The Dixie Square Mall opened in 1965 and was in the scene of a car chase in the 1980 Chicago-based movie.
Since then, the mall has remained empty and was recently condemned because of health and safety concerns.
Crews will start by pulling out asbestos before any structures actually come down. It's not known yet what will become of the land.
Jake and Elwood began the demolition of the Dixie Square Mall in 1979. Neglect, nature and neighborhood scavengers did the rest.
Nonetheless, the Dixie Square Mall has stood -- a stubborn testament to the south suburb's struggle. But now, after nearly a half-dozen false starts, multiple owners and many unfulfilled promises, the dead mall may finally get buried.
How does 40 years of nothing happen? "The financial investment runs out, the vigor of ownership runs out, tenancy prospects change, then it's just easier to walk away than try to sustain it," said Maurice Williams, South Suburban Mayors and Managers.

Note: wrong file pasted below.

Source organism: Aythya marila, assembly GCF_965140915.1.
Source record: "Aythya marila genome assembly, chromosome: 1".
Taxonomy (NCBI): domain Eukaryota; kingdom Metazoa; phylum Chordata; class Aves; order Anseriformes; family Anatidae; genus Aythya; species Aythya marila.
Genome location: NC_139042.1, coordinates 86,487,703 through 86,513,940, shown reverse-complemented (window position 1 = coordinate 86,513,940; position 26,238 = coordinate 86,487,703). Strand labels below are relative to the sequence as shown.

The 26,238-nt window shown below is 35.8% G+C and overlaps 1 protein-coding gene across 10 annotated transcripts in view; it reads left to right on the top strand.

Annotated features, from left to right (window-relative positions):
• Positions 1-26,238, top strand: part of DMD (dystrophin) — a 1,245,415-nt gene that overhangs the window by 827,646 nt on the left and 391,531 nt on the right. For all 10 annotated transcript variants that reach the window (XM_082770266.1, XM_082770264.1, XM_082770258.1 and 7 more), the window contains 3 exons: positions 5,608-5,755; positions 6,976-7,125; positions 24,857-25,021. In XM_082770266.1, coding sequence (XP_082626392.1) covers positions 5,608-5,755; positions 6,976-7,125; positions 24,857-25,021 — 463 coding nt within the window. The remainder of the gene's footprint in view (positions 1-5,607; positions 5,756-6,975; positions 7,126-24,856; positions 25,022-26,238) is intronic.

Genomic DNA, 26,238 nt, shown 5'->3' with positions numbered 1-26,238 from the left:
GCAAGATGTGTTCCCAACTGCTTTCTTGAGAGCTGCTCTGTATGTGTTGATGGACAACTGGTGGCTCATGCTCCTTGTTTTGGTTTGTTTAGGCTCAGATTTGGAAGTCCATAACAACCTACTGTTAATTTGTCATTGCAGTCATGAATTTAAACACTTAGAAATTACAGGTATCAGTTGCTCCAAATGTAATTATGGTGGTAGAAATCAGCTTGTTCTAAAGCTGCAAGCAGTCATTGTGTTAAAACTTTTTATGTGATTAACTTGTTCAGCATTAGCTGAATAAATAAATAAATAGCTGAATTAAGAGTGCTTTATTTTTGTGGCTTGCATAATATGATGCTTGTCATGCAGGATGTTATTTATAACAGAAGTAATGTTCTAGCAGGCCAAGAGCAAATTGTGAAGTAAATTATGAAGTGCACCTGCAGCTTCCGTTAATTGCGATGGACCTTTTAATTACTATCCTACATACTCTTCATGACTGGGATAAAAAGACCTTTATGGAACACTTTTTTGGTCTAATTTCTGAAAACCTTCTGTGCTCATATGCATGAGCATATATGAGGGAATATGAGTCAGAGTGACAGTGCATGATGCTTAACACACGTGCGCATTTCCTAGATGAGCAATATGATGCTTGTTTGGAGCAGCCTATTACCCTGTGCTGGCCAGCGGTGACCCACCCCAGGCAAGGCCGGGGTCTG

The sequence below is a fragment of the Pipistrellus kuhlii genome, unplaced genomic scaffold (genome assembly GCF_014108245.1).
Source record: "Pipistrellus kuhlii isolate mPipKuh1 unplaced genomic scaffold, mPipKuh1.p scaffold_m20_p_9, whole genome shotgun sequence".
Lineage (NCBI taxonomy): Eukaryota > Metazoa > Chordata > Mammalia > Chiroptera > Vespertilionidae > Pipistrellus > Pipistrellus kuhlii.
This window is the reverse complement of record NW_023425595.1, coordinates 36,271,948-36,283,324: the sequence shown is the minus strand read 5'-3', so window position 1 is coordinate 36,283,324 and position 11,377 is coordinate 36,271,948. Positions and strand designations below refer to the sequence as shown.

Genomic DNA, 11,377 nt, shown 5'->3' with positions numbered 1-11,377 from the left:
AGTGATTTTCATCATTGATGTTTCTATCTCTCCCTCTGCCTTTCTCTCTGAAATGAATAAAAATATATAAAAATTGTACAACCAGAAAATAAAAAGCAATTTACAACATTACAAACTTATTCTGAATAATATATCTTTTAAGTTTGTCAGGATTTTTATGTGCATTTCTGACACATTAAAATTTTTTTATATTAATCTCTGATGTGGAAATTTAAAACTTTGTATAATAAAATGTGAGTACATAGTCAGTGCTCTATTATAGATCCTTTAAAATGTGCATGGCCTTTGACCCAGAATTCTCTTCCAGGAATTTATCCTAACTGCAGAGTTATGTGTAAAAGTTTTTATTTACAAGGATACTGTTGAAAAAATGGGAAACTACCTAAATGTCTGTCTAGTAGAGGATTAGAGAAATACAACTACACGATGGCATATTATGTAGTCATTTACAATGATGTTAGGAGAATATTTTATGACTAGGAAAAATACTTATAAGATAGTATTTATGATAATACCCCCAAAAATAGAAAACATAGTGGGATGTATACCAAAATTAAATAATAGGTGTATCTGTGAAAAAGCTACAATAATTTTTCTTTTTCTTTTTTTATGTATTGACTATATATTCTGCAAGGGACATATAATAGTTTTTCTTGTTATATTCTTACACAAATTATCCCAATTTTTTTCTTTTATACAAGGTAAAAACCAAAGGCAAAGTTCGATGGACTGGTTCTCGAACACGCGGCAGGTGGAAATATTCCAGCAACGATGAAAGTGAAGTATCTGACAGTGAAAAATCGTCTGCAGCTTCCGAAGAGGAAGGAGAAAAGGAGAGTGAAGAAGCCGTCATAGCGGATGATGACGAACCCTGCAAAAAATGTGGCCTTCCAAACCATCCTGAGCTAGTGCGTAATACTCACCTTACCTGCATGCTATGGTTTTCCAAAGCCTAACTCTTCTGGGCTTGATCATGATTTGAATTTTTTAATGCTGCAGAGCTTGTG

The ABC 7 I-Team first reported in 2010 that the $4 million asbestos removal and demolition is being paid for thanks to a federal disaster grant intended for communities that suffered flood damage from the remnants of Hurricane Ike.
Governor Pat Quinn declared Dixie Square worthy of disaster status at the height of his re-election campaign.
"We want to make sure that this is a site available for development," Quinn said.
"This project is really becoming a beacon of light for economic transformation for the south suburban region," said Williams.
"Our overall goal is to bring in retail so our residents have someplace to grocery shop, to buy some clothes, they don't have to go outside of Harvey, they can stay right in their community," said Sandra Alvarado, Harvey spokesperson.
Demolition is expected to take six months. The mall was deemed too dangerous for ABC7 to enter but John Tisdall of McDonagh Demolition says sunken ceilings and countless critters make it an eerie place.
"It's alright during the day but you definitely don't want to be in there at night," he said.
Harvey's planning director tells ABC7 the private developer that now owns the Dixie Square site does not have signed or contracts or letters of intent from retailers interested in the property.
Regardless of how long it takes to re-develop, Harvey's mayor thinks just clearing the 600,000 square foot eye-sore will be a sign of an improving economic outlook in the suburb.